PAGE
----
How to Explore Possibilities with What If Questions

One of the best ways to understand a problem and come up with new ways to possibly solve it is to perform a what-if analysis. This process if often used in works of research and development to determine possibilities of failure.

This is not a complicated process to master and is truly a creative problem-solving skill you will find more effective each time you use it. It works on almost any problem. You may find the more complex the problem, the better the process works.

1.) State The Problem Clearly

Like every other problem-solving method, success is dependent on solving the correct problem. That means you need to be sure you know what the problem is. State the problem clearly and succinctly.

2.) Ask What Happens If I Do ‘X’?

Fill in the blank for x. Select something you can change, whether it is something in the environment, an input, or something else, and try to figure out what will happen if you change it.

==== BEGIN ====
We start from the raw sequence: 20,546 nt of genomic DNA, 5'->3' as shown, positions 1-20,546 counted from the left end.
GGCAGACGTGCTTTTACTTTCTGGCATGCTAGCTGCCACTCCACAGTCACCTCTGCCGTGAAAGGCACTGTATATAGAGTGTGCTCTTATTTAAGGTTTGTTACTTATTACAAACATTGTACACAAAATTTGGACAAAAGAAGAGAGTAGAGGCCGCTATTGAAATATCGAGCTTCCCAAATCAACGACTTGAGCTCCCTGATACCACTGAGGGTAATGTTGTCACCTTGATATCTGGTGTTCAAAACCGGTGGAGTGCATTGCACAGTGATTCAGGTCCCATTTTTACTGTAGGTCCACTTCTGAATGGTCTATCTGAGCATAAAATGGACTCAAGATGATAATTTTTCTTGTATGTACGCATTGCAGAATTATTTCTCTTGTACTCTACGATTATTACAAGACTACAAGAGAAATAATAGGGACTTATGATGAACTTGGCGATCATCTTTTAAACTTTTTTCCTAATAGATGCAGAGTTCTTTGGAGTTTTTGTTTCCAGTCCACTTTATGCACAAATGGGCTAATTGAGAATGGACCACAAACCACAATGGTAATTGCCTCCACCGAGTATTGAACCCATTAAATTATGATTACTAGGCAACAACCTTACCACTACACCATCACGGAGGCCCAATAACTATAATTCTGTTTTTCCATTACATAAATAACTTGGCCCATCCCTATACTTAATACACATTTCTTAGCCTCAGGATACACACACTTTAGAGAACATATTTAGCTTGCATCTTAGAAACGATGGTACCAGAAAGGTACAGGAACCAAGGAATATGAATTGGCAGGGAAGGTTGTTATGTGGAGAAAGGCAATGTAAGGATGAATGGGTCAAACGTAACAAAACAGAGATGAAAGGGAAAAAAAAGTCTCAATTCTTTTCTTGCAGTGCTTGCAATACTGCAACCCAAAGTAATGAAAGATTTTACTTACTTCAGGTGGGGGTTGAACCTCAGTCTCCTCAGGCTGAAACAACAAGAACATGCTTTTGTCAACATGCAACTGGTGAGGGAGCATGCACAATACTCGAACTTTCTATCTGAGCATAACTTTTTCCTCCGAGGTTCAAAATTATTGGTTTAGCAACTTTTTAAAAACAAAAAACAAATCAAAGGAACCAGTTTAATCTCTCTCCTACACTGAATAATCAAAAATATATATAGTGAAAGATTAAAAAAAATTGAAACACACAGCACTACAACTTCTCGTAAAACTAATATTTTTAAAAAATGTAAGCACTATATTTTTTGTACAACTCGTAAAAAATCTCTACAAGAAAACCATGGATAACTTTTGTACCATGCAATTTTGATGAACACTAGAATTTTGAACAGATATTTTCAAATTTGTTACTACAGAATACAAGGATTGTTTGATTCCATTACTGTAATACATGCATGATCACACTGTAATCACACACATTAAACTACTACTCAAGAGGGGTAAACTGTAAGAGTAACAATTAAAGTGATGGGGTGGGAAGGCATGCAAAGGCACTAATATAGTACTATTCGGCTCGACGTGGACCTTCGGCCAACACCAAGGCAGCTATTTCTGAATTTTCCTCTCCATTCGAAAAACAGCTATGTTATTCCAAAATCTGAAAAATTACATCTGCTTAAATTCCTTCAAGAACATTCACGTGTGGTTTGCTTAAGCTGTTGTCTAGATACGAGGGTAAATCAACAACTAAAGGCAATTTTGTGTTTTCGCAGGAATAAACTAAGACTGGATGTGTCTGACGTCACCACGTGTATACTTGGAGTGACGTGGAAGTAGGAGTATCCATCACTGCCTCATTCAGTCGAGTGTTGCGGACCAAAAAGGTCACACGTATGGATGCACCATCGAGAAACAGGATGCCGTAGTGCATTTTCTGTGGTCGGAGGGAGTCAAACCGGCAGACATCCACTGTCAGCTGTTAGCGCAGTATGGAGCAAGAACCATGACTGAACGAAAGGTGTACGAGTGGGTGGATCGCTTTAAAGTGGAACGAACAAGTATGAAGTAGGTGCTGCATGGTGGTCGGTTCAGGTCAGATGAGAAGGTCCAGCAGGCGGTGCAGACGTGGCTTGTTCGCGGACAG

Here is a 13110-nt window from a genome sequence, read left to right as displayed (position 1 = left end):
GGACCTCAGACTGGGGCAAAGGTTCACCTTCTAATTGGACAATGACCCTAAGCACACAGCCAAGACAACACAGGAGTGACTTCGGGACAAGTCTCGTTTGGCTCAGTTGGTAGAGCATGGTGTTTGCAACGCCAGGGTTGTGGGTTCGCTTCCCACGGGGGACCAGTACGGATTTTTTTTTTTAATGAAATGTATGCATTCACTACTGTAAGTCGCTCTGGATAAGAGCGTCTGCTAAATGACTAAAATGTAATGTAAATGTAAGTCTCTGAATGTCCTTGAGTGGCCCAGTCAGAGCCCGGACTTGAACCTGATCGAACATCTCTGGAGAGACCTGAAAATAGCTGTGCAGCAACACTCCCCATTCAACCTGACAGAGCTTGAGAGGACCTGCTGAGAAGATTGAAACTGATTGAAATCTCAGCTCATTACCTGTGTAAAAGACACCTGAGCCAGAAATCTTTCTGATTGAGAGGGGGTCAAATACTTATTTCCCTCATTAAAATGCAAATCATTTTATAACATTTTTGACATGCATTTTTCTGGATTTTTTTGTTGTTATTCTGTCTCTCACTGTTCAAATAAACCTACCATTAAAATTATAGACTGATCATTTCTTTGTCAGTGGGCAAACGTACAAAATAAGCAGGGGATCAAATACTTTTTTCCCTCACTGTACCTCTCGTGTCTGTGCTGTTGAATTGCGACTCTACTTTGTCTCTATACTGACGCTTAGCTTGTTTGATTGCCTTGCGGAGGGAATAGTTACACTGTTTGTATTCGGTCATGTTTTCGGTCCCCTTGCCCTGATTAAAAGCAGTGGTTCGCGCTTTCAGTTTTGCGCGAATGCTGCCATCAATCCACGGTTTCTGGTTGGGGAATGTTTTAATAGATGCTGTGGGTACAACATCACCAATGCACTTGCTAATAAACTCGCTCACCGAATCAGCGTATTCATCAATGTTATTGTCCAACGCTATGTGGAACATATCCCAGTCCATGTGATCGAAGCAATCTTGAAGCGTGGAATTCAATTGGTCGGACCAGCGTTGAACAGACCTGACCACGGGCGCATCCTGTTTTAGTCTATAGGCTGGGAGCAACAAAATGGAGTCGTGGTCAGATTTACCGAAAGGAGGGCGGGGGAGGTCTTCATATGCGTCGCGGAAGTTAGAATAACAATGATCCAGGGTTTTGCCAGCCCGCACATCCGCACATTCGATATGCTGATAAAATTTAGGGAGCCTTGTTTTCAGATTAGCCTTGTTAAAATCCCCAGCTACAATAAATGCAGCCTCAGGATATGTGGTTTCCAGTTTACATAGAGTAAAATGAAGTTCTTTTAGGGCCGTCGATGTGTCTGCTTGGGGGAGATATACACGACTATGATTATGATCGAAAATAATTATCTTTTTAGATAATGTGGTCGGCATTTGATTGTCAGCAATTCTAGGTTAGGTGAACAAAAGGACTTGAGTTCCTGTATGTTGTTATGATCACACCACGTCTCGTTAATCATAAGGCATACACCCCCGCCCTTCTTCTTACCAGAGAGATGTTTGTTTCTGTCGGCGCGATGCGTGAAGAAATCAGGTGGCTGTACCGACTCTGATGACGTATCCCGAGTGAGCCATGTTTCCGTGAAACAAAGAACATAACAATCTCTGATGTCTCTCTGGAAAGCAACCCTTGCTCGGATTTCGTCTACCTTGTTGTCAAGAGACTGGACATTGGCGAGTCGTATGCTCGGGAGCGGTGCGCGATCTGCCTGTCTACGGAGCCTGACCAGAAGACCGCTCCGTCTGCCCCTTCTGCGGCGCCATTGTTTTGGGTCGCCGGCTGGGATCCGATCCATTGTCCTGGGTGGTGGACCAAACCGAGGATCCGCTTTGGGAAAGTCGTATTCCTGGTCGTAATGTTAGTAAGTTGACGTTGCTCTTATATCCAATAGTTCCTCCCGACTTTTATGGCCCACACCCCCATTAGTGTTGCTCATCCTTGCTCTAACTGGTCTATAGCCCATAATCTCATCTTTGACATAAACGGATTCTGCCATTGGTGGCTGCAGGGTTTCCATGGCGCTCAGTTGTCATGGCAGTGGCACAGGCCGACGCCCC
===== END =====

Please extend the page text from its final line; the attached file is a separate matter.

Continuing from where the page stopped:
Many problems can be worked out using spreadsheets or simple simulations. Make changes (X) and review them.

As an easy example, what would happen to the amount of money you could save every month if you could cut your grocery bill in half? This is easy to calculate. Do not worry about how you would do something like that right now; that comes later. Right now you are looking at what would happen if X were done.

3.) Review The Results

Now that you have examined the what-if, review what you found out. Was it good, bad, or indifferent? By how much? Write down all of the results.

4.) Repeat The Process

Repeat the process with a different ‘X’ and keep doing it until you run out of time or find a solution(s) you think might be workable. Keep note of all the results you are working with.

5.) Explore Potential Solutions

When you have tried various what-if solutions and believe you have tried all possibilities, take the potential solutions you noted earlier and explore them further to see if you have found a way to solve your problem. You might find only one potential solution, or you might be surprised to find several that could work. That is what makes this skill so valuable. What solution will you choose?

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